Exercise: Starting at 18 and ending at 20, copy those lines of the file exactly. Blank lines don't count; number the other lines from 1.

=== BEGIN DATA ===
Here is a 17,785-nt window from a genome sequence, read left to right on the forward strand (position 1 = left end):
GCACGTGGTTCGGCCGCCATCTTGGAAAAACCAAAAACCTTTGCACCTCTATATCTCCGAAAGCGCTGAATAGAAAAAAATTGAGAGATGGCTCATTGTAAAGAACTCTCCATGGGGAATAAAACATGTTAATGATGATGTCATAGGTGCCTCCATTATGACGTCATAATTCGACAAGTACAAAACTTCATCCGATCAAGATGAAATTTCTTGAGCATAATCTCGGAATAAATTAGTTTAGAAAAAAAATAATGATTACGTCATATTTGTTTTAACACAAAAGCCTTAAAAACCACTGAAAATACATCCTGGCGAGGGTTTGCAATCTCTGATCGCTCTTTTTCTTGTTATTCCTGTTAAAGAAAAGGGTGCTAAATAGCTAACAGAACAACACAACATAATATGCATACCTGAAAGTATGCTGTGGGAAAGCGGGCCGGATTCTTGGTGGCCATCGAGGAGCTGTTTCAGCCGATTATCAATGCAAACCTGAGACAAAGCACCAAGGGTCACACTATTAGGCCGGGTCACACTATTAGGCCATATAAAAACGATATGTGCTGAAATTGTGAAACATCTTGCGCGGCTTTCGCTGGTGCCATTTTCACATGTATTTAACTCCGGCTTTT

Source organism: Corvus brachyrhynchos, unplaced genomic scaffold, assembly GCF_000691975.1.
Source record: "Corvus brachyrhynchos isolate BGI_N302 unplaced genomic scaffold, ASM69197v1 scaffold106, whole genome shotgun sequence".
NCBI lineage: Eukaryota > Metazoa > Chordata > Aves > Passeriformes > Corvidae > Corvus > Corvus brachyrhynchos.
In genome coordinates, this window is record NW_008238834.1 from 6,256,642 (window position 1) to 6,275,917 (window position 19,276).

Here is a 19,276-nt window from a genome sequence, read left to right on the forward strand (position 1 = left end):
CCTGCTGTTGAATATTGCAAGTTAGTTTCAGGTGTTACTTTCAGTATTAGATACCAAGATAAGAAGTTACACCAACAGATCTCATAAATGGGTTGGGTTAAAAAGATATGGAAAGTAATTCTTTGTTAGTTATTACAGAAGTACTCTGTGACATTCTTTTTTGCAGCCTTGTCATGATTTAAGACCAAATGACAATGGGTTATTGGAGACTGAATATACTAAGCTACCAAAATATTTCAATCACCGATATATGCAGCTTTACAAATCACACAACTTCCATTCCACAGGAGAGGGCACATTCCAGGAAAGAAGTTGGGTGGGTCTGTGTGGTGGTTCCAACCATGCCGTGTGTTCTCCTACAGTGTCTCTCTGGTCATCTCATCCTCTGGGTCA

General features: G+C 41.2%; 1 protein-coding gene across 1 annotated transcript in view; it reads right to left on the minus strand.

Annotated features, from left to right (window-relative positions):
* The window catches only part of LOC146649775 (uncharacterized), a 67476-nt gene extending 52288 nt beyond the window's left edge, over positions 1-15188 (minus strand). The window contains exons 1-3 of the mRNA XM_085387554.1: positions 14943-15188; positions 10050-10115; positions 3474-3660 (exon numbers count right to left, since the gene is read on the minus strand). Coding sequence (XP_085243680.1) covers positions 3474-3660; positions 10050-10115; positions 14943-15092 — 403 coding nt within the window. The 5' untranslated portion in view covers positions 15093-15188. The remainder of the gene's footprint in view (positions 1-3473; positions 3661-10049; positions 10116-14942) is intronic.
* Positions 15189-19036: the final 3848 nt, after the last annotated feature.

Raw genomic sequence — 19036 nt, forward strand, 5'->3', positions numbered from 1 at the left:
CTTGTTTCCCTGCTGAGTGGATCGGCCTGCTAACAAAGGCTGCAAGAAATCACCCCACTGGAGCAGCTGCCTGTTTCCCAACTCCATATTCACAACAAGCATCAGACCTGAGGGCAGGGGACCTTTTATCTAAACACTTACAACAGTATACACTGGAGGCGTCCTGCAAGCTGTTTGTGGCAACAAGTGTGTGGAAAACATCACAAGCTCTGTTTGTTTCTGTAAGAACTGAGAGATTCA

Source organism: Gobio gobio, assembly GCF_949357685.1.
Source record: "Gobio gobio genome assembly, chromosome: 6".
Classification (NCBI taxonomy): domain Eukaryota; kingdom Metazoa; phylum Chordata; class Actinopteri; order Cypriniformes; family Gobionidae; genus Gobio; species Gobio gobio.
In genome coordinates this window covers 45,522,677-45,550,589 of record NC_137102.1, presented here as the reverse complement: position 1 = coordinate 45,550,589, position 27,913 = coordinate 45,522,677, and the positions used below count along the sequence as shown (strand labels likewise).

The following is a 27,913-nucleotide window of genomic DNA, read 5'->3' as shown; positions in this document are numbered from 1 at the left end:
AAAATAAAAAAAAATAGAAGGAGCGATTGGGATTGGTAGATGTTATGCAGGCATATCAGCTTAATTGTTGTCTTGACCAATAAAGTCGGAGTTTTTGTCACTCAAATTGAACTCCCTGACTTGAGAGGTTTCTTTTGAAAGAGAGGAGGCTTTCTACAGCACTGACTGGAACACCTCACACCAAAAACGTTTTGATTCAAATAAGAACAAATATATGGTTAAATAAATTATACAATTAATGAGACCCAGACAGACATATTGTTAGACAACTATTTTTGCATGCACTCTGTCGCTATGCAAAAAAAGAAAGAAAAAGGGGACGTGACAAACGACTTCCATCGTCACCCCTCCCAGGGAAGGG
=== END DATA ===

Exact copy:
In genome coordinates this window covers 45,522,677-45,550,589 of record NC_137102.1, presented here as the reverse complement: position 1 = coordinate 45,550,589, position 27,913 = coordinate 45,522,677, and the positions used below count along the sequence as shown (strand labels likewise).

The following is a 27,913-nucleotide window of genomic DNA, read 5'->3' as shown; positions in this document are numbered from 1 at the left end:
AAAATAAAAAAAAATAGAAGGAGCGATTGGGATTGGTAGATGTTATGCAGGCATATCAGCTTAATTGTTGTCTTGACCAATAAAGTCGGAGTTTTTGTCACTCAAATTGAACTCCCTGACTTGAGAGGTTTCTTTTGAAAGAGAGGAGGCTTTCTACAGCACTGACTGGAACACCTCACACCAAAAACGTTTTGATTCAAATAAGAACAAATATATGGTTAAATAAATTATACAATTAATGAGACCCAGACAGACATATTGTTAGACAACTATTTTTGCATGCACTCTGTCGCTATGCAAAAAAAGAAAGAAAAAGGGGACGTGACAAACGACTTCCATCGTCACCCCTCCCAGGGAAGGG